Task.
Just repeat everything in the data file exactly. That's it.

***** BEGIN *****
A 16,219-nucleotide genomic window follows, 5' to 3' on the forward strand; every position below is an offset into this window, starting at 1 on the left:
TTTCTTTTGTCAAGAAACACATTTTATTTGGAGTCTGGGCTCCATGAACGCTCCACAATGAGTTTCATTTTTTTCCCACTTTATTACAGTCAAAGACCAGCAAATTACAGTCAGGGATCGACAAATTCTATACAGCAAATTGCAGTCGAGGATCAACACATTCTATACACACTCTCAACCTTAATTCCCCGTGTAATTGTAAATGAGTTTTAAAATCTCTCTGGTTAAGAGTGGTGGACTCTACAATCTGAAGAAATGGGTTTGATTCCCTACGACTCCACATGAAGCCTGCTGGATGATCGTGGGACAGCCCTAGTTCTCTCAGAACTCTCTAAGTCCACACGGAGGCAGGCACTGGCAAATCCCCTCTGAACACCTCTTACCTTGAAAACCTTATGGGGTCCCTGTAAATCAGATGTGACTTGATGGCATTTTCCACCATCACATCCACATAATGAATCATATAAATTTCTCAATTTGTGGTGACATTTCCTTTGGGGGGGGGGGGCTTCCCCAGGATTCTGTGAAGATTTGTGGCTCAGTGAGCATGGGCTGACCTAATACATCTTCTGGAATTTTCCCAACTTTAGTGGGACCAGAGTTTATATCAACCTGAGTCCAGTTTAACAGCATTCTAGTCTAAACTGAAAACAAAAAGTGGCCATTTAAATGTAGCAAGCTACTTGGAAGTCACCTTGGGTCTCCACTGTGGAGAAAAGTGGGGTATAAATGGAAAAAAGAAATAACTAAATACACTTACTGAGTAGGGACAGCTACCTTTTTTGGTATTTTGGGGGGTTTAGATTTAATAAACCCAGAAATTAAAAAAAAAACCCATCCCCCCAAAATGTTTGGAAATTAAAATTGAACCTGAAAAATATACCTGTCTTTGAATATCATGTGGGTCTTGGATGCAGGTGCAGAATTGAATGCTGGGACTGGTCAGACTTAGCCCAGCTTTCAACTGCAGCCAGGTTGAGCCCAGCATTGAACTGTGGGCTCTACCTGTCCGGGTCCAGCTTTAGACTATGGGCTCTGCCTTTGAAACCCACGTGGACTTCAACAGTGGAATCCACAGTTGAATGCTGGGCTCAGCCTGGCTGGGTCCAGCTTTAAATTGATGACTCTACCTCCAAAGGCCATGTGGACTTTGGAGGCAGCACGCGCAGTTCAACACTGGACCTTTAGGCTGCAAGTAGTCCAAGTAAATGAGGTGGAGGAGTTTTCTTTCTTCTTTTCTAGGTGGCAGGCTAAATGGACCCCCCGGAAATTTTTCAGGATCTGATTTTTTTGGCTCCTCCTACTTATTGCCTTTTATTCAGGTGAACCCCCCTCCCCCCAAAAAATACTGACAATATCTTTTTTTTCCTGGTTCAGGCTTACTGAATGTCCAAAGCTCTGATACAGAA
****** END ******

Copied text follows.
A 16,219-nucleotide genomic window follows, 5' to 3' on the forward strand; every position below is an offset into this window, starting at 1 on the left:
TTTCTTTTGTCAAGAAACACATTTTATTTGGAGTCTGGGCTCCATGAACGCTCCACAATGAGTTTCATTTTTTTCCCACTTTATTACAGTCAAAGACCAGCAAATTACAGTCAGGGATCGACAAATTCTATACAGCAAATTGCAGTCGAGGATCAACACATTCTATACACACTCTCAACCTTAATTCCCCGTGTAATTGTAAATGAGTTTTAAAATCTCTCTGGTTAAGAGTGGTGGACTCTACAATCTGAAGAAATGGGTTTGATTCCCTACGACTCCACATGAAGCCTGCTGGATGATCGTGGGACAGCCCTAGTTCTCTCAGAACTCTCTAAGTCCACACGGAGGCAGGCACTGGCAAATCCCCTCTGAACACCTCTTACCTTGAAAACCTTATGGGGTCCCTGTAAATCAGATGTGACTTGATGGCATTTTCCACCATCACATCCACATAATGAATCATATAAATTTCTCAATTTGTGGTGACATTTCCTTTGGGGGGGGGGGGCTTCCCCAGGATTCTGTGAAGATTTGTGGCTCAGTGAGCATGGGCTGACCTAATACATCTTCTGGAATTTTCCCAACTTTAGTGGGACCAGAGTTTATATCAACCTGAGTCCAGTTTAACAGCATTCTAGTCTAAACTGAAAACAAAAAGTGGCCATTTAAATGTAGCAAGCTACTTGGAAGTCACCTTGGGTCTCCACTGTGGAGAAAAGTGGGGTATAAATGGAAAAAAGAAATAACTAAATACACTTACTGAGTAGGGACAGCTACCTTTTTTGGTATTTTGGGGGGTTTAGATTTAATAAACCCAGAAATTAAAAAAAAAACCCATCCCCCCAAAATGTTTGGAAATTAAAATTGAACCTGAAAAATATACCTGTCTTTGAATATCATGTGGGTCTTGGATGCAGGTGCAGAATTGAATGCTGGGACTGGTCAGACTTAGCCCAGCTTTCAACTGCAGCCAGGTTGAGCCCAGCATTGAACTGTGGGCTCTACCTGTCCGGGTCCAGCTTTAGACTATGGGCTCTGCCTTTGAAACCCACGTGGACTTCAACAGTGGAATCCACAGTTGAATGCTGGGCTCAGCCTGGCTGGGTCCAGCTTTAAATTGATGACTCTACCTCCAAAGGCCATGTGGACTTTGGAGGCAGCACGCGCAGTTCAACACTGGACCTTTAGGCTGCAAGTAGTCCAAGTAAATGAGGTGGAGGAGTTTTCTTTCTTCTTTTCTAGGTGGCAGGCTAAATGGACCCCCCGGAAATTTTTCAGGATCTGATTTTTTTGGCTCCTCCTACTTATTGCCTTTTATTCAGGTGAACCCCCCTCCCCCCAAAAAATACTGACAATATCTTTTTTTTCCTGGTTCAGGCTTACTGAATGTCCAAAGCTCTGATACAGAA